AUGUSTA, Maine — Lawmakers will begin hearings this week on more than $1.3 billion worth of bond proposals to fund everything from land conservation and home weatherization to repairs of college buildings and historic meetinghouses.
But with the country in the grips of a major recession and Mainers cutting their own budgets, legislators will have to carefully weigh how much debt voters will be willing to stomach when the bond proposals appear on the ballot.
“These are not normal times and we can’t treat this as just another bond package,” said Sen. Kevin Raye from Perry, who is the Senate Republican leader.
Leading the lengthy list of proposals is a borrowing package by Gov. John Baldacci’s administration that would spend $306 million of voter-approved bonds over the next three years. The largest chunk of that money — $67.5 million — would be earmarked for research and development grants as well as economic development, while $43.4 million would flow into environmental initiatives.
“We know we must make these investments,” Baldacci said in announcing his bond proposals last week. “Our economy depends on investing in our people, and giving them the tools they need to be successful.”
The Legislature’s Appropriations and Financial Affairs Committee will kick off public hearings Tuesday morning on the governor’s and several other environment related bond proposals that include funding for the well-known Land for Maine’s Future program. Other bond proposals on the agenda Tuesday would put money into state parks, wastewater treatment and protection of “traditional hunting grounds.”
Baldacci’s proposal would replenish LMF’s now-empty coffers with $18 million for land conservation and $3 million for working waterfront preservation. The LMF program, which requires at least a dollar-for-dollar match by applicants, has helped protect nearly 500,000 acres during the past two decades.
Another bill, sponsored by Appropriations Committee co-chairman Sen. Bill Diamond, D-Cumberland, would allocate $87.5 million in bonds to LMF over the next four years. Two other bond measures propose $30 million and $40 million for LMF, each over two years.
Tom Abello, senior policy adviser with The Nature Conservancy, said LMF funding helps protect the working forests, farmlands and coastal areas that are key to Maine’s natural resource-based industries and tourism.
“If you look at the past four times the people of Maine have voted on LMF, it has been approved by more than 60 percent every time,” Abello said. “So I think people in Maine recognize that these are investments in our natural resources and even when the economy is down these are smart investments.”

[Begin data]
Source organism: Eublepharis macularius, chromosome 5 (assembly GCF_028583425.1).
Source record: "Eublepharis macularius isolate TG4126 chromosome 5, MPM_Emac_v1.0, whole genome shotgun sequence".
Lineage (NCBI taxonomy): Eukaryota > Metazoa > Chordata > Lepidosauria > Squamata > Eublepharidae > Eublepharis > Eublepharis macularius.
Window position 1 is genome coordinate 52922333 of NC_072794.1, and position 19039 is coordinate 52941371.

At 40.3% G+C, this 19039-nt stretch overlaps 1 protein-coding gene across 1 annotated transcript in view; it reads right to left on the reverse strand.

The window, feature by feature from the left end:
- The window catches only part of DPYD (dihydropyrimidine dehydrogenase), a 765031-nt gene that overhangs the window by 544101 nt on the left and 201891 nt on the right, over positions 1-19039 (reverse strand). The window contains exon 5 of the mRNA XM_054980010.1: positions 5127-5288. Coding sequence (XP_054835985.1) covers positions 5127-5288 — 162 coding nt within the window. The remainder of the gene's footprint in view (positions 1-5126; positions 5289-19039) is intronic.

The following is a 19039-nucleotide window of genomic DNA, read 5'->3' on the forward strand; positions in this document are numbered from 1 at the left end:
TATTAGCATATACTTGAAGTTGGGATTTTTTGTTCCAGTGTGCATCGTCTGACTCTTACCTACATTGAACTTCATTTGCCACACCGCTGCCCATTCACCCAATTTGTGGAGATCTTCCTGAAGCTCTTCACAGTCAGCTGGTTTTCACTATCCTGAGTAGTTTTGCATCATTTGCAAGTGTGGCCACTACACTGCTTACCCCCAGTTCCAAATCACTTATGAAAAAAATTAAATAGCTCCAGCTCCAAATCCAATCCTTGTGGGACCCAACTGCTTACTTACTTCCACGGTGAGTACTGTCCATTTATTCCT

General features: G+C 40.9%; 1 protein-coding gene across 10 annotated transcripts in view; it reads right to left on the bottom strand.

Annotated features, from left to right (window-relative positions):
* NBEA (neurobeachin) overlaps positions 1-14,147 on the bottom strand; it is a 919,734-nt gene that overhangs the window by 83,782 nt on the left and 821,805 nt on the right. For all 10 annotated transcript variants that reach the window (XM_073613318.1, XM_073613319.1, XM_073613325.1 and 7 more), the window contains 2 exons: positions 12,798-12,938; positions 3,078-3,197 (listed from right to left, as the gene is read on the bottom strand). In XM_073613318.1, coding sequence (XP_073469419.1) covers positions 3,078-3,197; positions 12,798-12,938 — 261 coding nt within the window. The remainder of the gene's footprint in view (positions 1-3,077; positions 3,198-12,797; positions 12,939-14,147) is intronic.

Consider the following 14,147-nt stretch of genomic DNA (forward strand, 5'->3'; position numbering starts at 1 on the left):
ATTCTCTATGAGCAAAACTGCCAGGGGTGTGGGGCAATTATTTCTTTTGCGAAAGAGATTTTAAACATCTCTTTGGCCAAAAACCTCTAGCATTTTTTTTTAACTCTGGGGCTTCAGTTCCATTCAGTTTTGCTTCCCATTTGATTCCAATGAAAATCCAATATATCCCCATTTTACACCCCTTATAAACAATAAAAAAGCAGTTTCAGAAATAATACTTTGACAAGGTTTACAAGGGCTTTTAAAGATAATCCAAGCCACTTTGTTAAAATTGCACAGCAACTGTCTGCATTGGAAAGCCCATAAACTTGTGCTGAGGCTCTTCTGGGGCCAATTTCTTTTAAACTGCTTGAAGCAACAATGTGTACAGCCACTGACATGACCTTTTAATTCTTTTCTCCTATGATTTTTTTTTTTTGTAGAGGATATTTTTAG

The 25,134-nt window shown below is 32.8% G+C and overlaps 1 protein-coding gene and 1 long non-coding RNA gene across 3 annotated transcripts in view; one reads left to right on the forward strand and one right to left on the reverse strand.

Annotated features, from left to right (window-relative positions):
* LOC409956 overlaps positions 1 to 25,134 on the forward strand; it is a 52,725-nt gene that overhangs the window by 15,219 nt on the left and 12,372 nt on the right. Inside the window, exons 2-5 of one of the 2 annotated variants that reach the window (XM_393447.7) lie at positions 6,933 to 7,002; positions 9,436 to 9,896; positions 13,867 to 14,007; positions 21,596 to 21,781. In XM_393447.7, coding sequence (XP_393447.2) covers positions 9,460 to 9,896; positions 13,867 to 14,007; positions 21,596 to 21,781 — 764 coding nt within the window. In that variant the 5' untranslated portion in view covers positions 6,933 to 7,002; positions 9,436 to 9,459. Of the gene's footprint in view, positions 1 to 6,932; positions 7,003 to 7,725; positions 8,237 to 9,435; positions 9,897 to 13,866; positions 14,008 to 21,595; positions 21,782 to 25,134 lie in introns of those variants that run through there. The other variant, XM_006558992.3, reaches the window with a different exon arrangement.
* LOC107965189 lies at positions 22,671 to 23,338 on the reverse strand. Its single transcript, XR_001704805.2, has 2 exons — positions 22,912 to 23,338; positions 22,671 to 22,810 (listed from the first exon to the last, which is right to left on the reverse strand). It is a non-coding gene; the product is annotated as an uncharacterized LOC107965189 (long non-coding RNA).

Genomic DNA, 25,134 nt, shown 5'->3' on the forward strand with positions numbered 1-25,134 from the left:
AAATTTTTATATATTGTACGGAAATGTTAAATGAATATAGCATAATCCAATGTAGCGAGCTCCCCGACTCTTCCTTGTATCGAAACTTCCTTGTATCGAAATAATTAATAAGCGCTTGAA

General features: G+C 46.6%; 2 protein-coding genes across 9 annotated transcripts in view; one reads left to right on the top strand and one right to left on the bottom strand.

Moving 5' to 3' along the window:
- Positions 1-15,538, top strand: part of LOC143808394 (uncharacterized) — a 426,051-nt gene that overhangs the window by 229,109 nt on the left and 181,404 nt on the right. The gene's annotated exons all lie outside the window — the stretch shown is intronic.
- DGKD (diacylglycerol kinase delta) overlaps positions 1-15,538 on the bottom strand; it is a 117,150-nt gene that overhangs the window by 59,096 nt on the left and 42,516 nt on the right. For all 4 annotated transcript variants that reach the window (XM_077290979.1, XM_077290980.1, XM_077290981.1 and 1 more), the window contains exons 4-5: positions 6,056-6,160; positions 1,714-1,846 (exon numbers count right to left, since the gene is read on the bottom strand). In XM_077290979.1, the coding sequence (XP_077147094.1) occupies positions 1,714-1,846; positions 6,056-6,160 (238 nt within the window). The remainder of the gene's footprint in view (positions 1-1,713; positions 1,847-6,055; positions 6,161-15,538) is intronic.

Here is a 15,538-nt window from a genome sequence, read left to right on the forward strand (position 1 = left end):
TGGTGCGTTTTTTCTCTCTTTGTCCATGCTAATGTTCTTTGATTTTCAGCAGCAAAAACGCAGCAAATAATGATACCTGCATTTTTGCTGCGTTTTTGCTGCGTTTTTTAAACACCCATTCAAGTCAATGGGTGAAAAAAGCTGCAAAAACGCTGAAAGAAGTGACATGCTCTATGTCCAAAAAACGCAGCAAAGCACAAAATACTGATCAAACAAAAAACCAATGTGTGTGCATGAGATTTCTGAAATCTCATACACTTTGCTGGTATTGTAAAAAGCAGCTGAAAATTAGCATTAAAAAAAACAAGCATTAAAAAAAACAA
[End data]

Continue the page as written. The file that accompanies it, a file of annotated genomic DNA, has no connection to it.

In November 2007, voters approved $17 million in bonds for LMF; however, that money covered less than half of the applications received by the program’s board last year.
After last summer’s oil crisis, it’s no surprise that energy is a hot topic in the Legislature this session, and lawmakers are seeking tens of millions of dollars in bonds to attempt to address the issue in various ways.
Sen. Philip Bartlett, D-Gorham, wants to provide $50 million in low-interest loans for homeowners’ energy conservation projects. Rep. Jon Hinck, D-Portland, has proposed $15 million in bonds for low-interest loans for household or business weatherization projects, as well as $10 million to increase training opportunities for high-demand “green” jobs.
House Speaker Hannah Pingree, D-North Haven, is the sponsor of a separate $25 million bond proposal to encourage “sustainable, environmentally friendly housing.”
Other sizable or unusual bond proposals not part of Baldacci’s package include:
ä $200 million over four years for competitive grants for research, development and commercialization to stimulate economic growth and job creation. The bill — sponsored by Rep. Emily Cain, an Orono Democrat and co-chair of the Appropriations Committee — was a recommendation of a special legislative committee.
ä $25 million in competitive grants for cancer research and development.
ä $93.5 million for renovations at the state’s public colleges and universities.
ä $2.5 million to repair traditional meetinghouses.
If enacted, Baldacci’s investment package will go to voters in two rounds: $265.8 million on this November’s ballot and $40.4 million on the June 2010 ballot.
Raye said he supports bonds that will help stimulate the economy, such as for transportation, water and sewer infrastructure and higher education projects. But Raye said lawmakers need to be aware that Mainers are “very, very sensitive” to debt right now.
At the end of 2008, Maine’s actual and authorized tax-supported debt totaled nearly $920.7 million, according to the state treasurer’s office. Almost half of that amount — $453.3 million — stemmed from general obligation bonds.
Maine’s tax-supported debt was at $618 per capita at the end of 2008, compared to a national median of $889. Its tax-supported debt as a percentage of personal income was 1.9 percent compared to a national median of 2.6 percent.
The Associated Press contributed to this report.